Tough US winter forces owls south in hunt for food (Update)
It's been a tough winter for owls in parts of North America, and the evidence is turning up on roadsides, at bird feeders and at a wildlife rehabilitation center in Minnesota.
The dead, injured and sick owls are symptoms of what ornithologists call an "irruption," a natural, cyclical phenomenon that happens when hungry owls that normally winter in northern Canada head south in search of food—either because their normal food of mice, voles and lemmings are in short supply or heavy snow cover makes it difficult to hunt for small rodents. Other irruptions have been reported recently in New England, as well as southern Ontario and Quebec, and parts of British Columbia.
This year it happens to be northern Minnesota that's seeing much of the action and it's mostly tiny boreal owls.
"They're excruciatingly cute," said Geoff LeBaron, director of the Christmas Bird Count program at the National Audubon Society.
Frank Nicoletti, director of banding at the Hawk Ridge Bird Observatory in Duluth, said he's been guiding owl watchers nonstop for the last couple of months.
They've been traveling to northern Minnesota from all over for the chance to spot visiting boreal owls, which are normally tough to see because of their size, and because they don't usually come out during daylight. They also sit very still when they perch.
Irruptions tend to involve young owls because older owls are more experienced hunters and know their territories better and so are better at finding food. The young are often weak by the time they make it south, and some species might not recognize the local small mammals as food.
Nicoletti picked up three dead boreal owls on Tuesday alone, and evidence is also turning up at the Raptor Center on the St. Paul campus of the University of Minnesota. It was treating about 30 owls out of about 58 avian patients this week. With the help of volunteers to hold the birds still, veterinary technicians on Wednesday checked the wings, ears, eyes and weights of sick and injured owls as they tried to nurse them back to health.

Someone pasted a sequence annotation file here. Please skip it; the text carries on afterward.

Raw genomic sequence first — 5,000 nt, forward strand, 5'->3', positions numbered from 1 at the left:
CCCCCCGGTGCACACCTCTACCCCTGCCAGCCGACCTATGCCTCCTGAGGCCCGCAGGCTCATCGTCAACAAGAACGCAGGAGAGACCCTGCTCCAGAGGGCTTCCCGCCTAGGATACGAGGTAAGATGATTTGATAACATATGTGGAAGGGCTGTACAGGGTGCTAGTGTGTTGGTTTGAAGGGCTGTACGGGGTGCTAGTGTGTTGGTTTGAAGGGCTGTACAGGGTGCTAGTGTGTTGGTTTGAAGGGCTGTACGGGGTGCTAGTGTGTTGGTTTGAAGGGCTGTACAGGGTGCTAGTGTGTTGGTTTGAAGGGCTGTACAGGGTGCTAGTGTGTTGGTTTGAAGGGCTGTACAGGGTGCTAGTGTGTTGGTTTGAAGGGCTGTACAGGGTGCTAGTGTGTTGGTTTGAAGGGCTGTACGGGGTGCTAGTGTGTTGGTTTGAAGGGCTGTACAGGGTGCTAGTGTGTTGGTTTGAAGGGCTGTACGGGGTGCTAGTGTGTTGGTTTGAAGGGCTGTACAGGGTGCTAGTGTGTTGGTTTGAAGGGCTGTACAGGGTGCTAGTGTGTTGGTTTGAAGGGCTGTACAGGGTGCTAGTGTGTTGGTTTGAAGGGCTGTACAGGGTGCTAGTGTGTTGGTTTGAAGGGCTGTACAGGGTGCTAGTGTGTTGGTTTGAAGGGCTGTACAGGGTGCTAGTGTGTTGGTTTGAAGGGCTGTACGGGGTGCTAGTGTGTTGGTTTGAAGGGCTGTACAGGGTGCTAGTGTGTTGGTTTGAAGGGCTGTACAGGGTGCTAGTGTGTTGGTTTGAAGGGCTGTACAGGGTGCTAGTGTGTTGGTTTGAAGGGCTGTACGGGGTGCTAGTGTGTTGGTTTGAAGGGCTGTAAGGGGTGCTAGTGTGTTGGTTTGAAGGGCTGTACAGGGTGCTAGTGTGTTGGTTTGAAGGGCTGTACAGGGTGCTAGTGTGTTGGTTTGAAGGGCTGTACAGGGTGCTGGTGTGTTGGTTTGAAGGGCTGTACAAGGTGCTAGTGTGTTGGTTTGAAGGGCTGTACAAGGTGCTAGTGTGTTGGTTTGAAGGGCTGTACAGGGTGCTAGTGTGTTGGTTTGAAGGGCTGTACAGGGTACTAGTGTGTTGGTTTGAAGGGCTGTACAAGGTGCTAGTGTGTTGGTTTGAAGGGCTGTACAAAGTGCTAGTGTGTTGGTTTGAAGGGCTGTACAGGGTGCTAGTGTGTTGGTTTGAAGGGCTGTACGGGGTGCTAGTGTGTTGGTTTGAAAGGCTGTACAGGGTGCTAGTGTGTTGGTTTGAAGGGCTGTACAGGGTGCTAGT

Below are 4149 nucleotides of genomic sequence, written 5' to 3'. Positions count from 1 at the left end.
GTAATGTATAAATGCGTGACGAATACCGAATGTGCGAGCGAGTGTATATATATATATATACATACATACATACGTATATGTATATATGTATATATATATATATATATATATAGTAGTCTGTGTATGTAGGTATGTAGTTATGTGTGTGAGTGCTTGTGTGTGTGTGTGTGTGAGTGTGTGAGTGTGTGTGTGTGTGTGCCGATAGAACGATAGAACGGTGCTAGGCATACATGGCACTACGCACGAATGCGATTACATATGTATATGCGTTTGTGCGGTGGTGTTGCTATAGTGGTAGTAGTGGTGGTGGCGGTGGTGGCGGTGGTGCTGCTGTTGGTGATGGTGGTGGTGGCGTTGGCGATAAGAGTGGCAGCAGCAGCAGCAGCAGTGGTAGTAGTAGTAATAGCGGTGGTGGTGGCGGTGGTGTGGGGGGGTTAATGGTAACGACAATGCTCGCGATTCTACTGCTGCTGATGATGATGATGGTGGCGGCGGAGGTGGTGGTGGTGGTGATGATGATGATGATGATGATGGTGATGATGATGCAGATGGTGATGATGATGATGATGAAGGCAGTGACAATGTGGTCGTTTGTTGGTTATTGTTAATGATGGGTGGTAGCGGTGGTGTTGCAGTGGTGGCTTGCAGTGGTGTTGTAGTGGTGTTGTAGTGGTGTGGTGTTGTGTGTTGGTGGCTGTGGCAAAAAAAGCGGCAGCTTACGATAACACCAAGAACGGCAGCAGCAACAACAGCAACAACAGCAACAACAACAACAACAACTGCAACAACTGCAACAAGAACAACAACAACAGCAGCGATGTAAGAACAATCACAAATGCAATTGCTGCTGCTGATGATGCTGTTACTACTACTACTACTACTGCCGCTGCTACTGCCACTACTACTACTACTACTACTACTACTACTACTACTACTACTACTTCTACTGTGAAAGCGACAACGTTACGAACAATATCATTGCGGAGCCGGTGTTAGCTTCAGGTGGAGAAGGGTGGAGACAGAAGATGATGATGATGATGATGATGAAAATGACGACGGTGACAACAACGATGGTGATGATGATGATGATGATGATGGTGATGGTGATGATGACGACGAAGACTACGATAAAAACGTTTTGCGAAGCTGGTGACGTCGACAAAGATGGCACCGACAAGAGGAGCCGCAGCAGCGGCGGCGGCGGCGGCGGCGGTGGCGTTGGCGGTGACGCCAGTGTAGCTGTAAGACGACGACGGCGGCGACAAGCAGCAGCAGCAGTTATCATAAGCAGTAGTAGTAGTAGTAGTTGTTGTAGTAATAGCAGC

"They definitely are not having a, quote, normal year," said the Raptor Center's executive director, Dr. Julia Ponder. She said nine of the 10 owl species commonly seen in Minnesota are represented there now for the first time in anyone's memory.
As thrilling as it might be to spot an owl in the wild, and as disappointing as it might be to find a dead one, experts stress that what's happening now happens regularly across the northern latitudes, and to a varying mix of owl species.
"It's definitely a natural cycle," LeBaron said. "The food sources for owls and other raptors are highly cyclical. It's a boom and bust thing for predators."
LeBaron said northern owls also started turning up last fall in New England, while central and southern British Columbia east of the mountains are seeing higher-than-usual numbers of snowy owls.
Barred owls have been seen widely in New England along with a lot of northern saw-whet owls, said Marshall Iliff, a leader of the eBird tracking program at Cornell University. He added that lots of great gray owls and a few northern hawk owls reached southern Ontario and southern Quebec this winter.
Nicoletti rates the irruption that has brought the boreal to Minnesota as "mild." Nicoletti noted that in 2004-05, northern owls turned up south of Minneapolis, which is in the southern part of the state.
Experts say the weather may be one reason why people in Minnesota are seeing more dead or starving birds in recent weeks. The winter started out relatively mild but turned snowy in February and the snow has turned crusty, making it harder for owls to catch the mice underneath. Starving owls are drawn to homes, where they try to prey on mice that gather spilled seed from bird feeders or that hole up in garages and woodpiles.
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